I left the clinic that day greatly relieved that although my future health concerns may not always be pleasant, most likely my condition will not shift gears into something faster. I drove back to Modesto and pulled into a KFC for a big Pepsi and a bucket of chicken to celebrate. I didn't have someone to immediately share my good news with in person but I also didn't have to face what that young couple was staring in the face either. I just hope they were able to smile with Dr. Medhi that day too. I sense that somehow their courage made them smile.
Book Review of Lighting the Shadow
Rachel Eliza Griffiths
Four Way Books
Review by Katie Strubel
Lighting the Shadow by Rachel Eliza Griffiths is an emotional, honest, and intimate look into the aftermath of loss, grief, and the ways they can completely envelop our lives in one form or another. Griffiths wears her wounds with unwavering acceptance, and in this collection, those wounds take the shape of little moments loss leaves behind. In fact, the aftermath of loss and steps towards healing appear multiple times in this collection, first introduced in the opening poem, "The Dead Will Lead You:"
Mercy is the pulse of lupin
in a yellow field. My mother's
eyes are forgotten vases of irises.
Lighting the shadow, a woman
crawls out beneath her own war.
Moments like this underscore a key source of vulnerability in the collection's work. The poems are interested in showcasing the balance between the internal and external battle loss and grief have on the mind, how the concept of healing is not a one-way street of permanence, not congruent with the continuous waves of unexpected mourning. In "Elegy," the speaker seems to grieve the person she used to be when noticing the difference of how she used to view the world compared to now. Using the visuals of changing landscapes, she attempts to memorialize the ways these places accepted and contributed to her growth. The poem turns introspective, reflecting on what ways she abandoned parts of herself that were once so cared for:
My secrets have chapped lips. Once I gave them honey,
blood, & language. I never inquired of their subtle pain.
Why should I want their torment? Why do I believe in fools?
Griffiths' poetry acknowledges the unavoidable pain of life. The poems in Lighting the Shadow move through the shadows of loss, giving off their own light. Without sacrificing a poignant eye for imagery and emotion, they commemorate the grittiness of hurt and its contribution to human emotion and evolution. Griffiths writes, "brightness in the dark // please believe something," and reminds us to breathe through the mess of life.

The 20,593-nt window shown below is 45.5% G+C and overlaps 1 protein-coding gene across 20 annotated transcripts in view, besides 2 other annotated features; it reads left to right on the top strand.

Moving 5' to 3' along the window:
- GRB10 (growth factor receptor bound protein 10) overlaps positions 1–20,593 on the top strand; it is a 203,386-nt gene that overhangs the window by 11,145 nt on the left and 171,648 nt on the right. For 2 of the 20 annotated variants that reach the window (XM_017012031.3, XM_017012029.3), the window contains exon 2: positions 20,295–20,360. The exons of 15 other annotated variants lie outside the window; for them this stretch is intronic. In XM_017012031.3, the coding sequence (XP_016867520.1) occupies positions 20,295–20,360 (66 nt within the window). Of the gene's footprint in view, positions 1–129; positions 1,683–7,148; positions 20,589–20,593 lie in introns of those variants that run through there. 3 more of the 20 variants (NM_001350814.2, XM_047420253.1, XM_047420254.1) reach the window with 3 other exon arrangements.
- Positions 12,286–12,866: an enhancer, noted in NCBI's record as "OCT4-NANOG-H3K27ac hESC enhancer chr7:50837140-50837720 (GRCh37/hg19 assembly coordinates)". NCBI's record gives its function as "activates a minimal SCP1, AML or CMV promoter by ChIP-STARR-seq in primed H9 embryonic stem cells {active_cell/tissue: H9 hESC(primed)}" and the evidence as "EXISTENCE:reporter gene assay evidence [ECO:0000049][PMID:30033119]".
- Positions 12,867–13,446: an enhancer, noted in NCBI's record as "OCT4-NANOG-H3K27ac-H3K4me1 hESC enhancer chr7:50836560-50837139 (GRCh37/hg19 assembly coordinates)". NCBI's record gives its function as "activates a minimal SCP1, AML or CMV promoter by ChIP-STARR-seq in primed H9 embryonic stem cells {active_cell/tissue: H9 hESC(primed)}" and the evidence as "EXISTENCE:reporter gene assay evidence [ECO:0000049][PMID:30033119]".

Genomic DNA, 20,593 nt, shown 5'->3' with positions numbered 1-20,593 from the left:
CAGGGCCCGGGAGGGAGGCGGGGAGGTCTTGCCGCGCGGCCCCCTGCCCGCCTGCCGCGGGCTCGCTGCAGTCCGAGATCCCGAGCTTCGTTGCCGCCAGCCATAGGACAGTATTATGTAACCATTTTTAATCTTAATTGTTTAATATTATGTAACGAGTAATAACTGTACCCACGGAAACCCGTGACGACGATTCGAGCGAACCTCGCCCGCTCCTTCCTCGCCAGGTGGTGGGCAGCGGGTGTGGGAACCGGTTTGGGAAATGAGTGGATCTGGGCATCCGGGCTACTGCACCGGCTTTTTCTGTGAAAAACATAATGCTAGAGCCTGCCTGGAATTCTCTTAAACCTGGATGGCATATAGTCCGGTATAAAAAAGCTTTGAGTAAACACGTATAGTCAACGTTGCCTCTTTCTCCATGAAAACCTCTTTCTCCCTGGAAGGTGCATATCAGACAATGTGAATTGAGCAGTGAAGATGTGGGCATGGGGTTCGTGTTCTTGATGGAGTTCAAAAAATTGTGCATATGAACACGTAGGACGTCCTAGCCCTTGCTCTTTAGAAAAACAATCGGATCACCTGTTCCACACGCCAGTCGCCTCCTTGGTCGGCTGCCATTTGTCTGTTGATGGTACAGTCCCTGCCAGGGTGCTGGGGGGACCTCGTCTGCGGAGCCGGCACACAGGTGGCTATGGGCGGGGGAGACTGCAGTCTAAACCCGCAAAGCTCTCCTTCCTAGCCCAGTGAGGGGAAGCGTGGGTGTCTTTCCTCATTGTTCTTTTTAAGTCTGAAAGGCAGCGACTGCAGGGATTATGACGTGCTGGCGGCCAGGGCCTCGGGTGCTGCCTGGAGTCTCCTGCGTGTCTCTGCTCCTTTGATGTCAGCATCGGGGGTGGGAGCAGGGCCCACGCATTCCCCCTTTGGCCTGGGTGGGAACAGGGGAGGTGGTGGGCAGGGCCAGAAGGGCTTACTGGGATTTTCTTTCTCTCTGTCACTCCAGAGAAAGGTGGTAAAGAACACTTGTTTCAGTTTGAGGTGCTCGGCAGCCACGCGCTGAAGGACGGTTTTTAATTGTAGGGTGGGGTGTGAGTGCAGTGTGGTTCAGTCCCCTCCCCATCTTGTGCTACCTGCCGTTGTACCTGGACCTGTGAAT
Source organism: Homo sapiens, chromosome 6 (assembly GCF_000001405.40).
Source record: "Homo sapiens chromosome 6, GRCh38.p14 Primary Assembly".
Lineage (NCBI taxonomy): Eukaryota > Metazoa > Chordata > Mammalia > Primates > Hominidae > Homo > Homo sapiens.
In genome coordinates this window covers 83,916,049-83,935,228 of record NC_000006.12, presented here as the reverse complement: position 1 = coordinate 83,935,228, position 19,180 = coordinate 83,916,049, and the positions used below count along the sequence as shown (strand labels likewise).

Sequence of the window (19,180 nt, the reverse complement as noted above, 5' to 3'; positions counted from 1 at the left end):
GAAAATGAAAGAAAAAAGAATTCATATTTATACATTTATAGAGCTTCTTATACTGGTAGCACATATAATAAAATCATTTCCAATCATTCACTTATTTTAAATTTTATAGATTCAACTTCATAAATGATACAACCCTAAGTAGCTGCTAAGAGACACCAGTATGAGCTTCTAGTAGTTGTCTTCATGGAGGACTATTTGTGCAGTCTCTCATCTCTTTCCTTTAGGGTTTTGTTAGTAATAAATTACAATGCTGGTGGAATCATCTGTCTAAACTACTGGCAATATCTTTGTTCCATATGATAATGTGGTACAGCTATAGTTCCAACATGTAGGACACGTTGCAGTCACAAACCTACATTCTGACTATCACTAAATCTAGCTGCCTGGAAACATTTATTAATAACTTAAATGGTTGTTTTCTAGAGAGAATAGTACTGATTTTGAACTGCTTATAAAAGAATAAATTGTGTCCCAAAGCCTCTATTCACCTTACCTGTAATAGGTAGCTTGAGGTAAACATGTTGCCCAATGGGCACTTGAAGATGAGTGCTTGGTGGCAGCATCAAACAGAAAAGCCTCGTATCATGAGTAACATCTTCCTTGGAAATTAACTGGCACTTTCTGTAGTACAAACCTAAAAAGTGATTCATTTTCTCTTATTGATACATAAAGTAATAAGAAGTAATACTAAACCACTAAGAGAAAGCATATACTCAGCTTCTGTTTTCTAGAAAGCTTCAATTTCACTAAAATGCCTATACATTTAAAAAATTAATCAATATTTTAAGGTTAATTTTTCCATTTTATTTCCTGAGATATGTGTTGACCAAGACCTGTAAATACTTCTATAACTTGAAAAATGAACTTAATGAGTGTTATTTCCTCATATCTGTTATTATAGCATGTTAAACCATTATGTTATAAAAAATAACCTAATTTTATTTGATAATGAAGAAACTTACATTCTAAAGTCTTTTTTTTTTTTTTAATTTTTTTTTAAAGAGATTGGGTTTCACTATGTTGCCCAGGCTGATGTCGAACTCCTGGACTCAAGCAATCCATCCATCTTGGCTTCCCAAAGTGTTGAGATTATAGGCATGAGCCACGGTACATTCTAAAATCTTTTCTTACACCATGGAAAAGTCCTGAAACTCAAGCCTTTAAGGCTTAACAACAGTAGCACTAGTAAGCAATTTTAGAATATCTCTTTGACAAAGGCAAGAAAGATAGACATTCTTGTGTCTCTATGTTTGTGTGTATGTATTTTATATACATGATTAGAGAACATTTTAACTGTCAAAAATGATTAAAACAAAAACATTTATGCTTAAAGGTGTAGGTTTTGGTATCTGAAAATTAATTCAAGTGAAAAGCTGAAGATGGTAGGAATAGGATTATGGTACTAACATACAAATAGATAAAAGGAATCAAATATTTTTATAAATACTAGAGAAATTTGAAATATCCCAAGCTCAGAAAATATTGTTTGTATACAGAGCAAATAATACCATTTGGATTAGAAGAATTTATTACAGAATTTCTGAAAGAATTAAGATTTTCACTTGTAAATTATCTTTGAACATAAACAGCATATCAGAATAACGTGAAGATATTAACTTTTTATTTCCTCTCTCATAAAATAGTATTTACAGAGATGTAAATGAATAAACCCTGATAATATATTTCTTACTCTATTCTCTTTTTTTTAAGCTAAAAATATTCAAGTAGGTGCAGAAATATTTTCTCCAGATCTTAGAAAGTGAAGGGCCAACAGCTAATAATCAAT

Book Review of Wade in the Water
Tracy K. Smith
Reviewed by: Spencer Soule
Turning the final page of Wade in the Water (Greywolf Press, 2018), the latest book by two-term Poet Laureate of the United States Tracy K. Smith, it is easy to see how she earned such honors. Smith's previous collections of poetry, The Body's Question, and Duende received high praise for their poignant and technically impressive discussions of race and identity in America, and her collection Life on Mars earned the Pulitzer Prize for poetry in 2011. It speaks to Smith's incredible versatility that she should follow Life on Mars — a collection of poems examining humanity through the lens of futurism — with Wade in the Water, an empathetic and often heartbreaking examination of America's racially divided past. Indeed, time plays a significant role in Wade in the Water as Smith explores the lives of African American's and the injustices incurred against them by an apathetic and reluctant white government during the civil war and reconstruction periods. Using letters and statements of African American's living through this most turbulent chapter of American history, Smith crafts erasure poems that speak as ghosts out of the past: "for instant look & see/that we never was freed yet/Run Right out of Slavery/In to Soldiery & we/hadent nothing atall..." Smith's meticulously crafted erasures give life to voices too long left unheard by the passage of time and by our own misguided desire to forget.
In "Declaration," an erasure poem assembled from selections of the Declaration of Independence, Smith awakens readers with a sharp list of grievances and appeals for redress: "We have reminded them of the circumstances of our emigration and settlement here. —taken Captive on the high Seas to bear—" These examinations of America's past only grow in urgency as Smith transitions to poems based around America's current woes, coupled with her sense of belonging as a modern African American woman. In "The United States Welcomes You," Smith adopts an interrogative persona that seems to embody everything wrong with America's current approach to immigration: "Why and by whose power were you sent? / What do you see that you may wish to steal?" But Smith is not pessimistic. Amid such grand themes, Wade in the Water offers plenty of simple, beautiful images connecting American life to the universal human experience. Later in the collection, Smith provides a potential cure to isolationist nationalism with elegant imagery: "Until I can understand why you / Fled ... let me imagine / you are my mother in Montgomery / Alabama, walking to campus —"
Wade in the Water is Tracy K. Smith's invitation for us to plumb the depths of our American consciousness, the ugly and beautiful, to see if we can't find those universal qualities that tie humanity together.